The 2023 NFL Draft was a weekend filled with speculation, intrigue and musing among football fans and experts alike. After two quarterbacks were selected with the first two picks – C.J. Stroud by the Jacksonville Jaguars; and Bryce Young by the Houston Texans – Ian Rapoport had the inclination that something was about to break at the event in Kansas City.

The third pick of the night was held by the Arizona Cardinals, but through previous intel, Rapoport knew there was a chance the team would trade it. His phone then lit up with a text message from a source that simply read, “Texans trading.” Receiving a message of this magnitude takes years of networking, credibility and immense trust from the people you cover. Rapoport has worked hard to attain all of them. 

He replied by asking, “Did the Texans trade up to three?,” as the team was not set to pick again until No. 12 overall. Once he got confirmation of the scenario, he began to visibly shake in excitement and captured the attention of the NFL Network team.

“I sit there with a camera in front of me that’s not always on air – this is during the Draft – and the producer gets in my ear and he goes, ‘Can you go on air with whatever you have?,’ and I just say, ‘Yes.’” Rapoport recalled. “And then I hear Rich Eisen go, ‘Ian, you have news,’ and I was able to break that the Texans have traded up to three to go get Will Anderson.”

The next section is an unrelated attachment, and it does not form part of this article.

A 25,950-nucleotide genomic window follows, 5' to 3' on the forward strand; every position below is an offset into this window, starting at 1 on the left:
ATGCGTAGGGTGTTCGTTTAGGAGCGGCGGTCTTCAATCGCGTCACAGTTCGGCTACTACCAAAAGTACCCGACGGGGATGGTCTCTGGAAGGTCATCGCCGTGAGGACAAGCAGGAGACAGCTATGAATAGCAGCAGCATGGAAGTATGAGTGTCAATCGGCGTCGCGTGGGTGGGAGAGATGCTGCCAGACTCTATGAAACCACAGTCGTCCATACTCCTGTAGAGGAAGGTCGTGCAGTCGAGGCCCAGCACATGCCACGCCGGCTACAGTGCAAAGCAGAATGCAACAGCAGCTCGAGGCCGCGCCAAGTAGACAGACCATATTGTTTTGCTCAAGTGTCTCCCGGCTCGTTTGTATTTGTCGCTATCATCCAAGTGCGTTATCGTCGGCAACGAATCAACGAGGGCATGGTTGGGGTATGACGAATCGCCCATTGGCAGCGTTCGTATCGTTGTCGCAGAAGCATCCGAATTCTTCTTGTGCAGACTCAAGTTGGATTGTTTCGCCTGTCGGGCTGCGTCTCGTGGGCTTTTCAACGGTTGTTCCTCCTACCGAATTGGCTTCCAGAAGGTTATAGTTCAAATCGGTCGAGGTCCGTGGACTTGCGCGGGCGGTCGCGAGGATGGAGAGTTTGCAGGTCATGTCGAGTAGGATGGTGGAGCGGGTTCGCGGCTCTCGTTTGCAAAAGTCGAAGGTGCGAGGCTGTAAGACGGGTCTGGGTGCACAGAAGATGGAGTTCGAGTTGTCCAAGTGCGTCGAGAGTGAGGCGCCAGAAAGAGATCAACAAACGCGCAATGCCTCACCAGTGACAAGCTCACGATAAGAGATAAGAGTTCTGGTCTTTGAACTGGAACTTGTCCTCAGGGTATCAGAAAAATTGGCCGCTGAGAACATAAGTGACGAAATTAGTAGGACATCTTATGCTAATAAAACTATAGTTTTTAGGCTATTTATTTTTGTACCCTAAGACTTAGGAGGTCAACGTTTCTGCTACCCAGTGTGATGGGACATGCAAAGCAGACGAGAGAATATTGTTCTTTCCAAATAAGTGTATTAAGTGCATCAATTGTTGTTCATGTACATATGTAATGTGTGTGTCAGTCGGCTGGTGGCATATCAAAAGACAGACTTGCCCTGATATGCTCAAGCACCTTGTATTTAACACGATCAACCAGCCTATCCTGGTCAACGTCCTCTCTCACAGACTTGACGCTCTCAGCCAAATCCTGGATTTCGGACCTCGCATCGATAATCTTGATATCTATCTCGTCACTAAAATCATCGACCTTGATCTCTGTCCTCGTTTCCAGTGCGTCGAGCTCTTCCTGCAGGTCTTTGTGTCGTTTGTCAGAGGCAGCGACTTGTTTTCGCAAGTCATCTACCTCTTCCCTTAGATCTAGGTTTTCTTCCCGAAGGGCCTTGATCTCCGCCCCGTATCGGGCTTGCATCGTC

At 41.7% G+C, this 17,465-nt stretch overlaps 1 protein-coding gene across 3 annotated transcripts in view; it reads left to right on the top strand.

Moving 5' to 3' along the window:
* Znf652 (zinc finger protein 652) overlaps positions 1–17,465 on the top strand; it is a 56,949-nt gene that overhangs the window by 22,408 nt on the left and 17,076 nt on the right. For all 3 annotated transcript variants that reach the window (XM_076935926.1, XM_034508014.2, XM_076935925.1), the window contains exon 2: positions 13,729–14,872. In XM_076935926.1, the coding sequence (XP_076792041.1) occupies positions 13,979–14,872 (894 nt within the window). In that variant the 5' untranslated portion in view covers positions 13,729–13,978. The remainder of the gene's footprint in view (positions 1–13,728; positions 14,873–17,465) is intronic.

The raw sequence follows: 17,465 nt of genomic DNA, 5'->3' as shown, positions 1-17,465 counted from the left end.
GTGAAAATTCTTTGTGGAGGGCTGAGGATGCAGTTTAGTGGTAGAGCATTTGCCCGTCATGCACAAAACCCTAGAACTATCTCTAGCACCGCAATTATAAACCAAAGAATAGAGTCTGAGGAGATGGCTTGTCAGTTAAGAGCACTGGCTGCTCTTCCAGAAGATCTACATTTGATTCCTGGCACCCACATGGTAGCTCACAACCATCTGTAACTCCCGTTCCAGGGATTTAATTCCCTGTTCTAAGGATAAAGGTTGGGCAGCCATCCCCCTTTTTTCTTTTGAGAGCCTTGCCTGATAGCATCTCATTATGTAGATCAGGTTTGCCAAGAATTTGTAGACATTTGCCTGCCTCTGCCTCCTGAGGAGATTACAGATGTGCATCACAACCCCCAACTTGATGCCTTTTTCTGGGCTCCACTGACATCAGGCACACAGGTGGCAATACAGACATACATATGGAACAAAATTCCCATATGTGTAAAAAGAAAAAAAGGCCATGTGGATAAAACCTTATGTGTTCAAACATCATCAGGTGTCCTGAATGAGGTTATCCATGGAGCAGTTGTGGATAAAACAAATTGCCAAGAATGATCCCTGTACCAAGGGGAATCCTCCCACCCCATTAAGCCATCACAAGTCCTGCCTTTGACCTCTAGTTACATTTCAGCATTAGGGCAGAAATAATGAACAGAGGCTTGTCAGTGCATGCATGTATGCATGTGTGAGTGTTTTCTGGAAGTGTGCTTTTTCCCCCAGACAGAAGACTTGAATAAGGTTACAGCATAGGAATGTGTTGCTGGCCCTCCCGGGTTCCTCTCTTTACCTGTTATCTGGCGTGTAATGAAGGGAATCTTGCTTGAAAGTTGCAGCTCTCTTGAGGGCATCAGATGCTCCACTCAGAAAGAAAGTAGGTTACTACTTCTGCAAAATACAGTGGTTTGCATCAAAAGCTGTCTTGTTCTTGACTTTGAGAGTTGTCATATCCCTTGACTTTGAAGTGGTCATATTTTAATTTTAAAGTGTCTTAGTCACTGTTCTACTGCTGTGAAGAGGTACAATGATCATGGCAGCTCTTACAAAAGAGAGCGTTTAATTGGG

This is the craft through which Rapoport has cultivated a successful journalism career, ultimately distinguishing him as NFL Network’s goto insider. He hardly ever separates himself from the job, equipped with an unparalleled work ethic to ensure he can communicate messages accurately and in a timely manner. While some people may argue that he is in direct competition with others in his position, such as Adam Schefter of ESPN, Jay Glazer of FOX Sports and Mike Florio of ProFootballTalk and NBC Sports, the reality of the situation is that it is Rapoport vs. the world.

“It’s such a small world now and everyone is interconnected – and with Twitter, literally anyone could break a story and have it go viral,” Rapoport said. “Obviously, you want everything first, but really you’re competing against everyone that exists because anyone could get the story at any moment.”

Work-life balance in such a role is usually quite insurmountable in today’s dynamic, interminable breaking news environment. Rapoport strives to find some level of normalcy in his life by playing golf and attending his sons’ sporting events. In the end though, he knows the world of football never sleeps, and it is up to him to remain in the know at all hours of the day, essentially always on standby to break the next big story.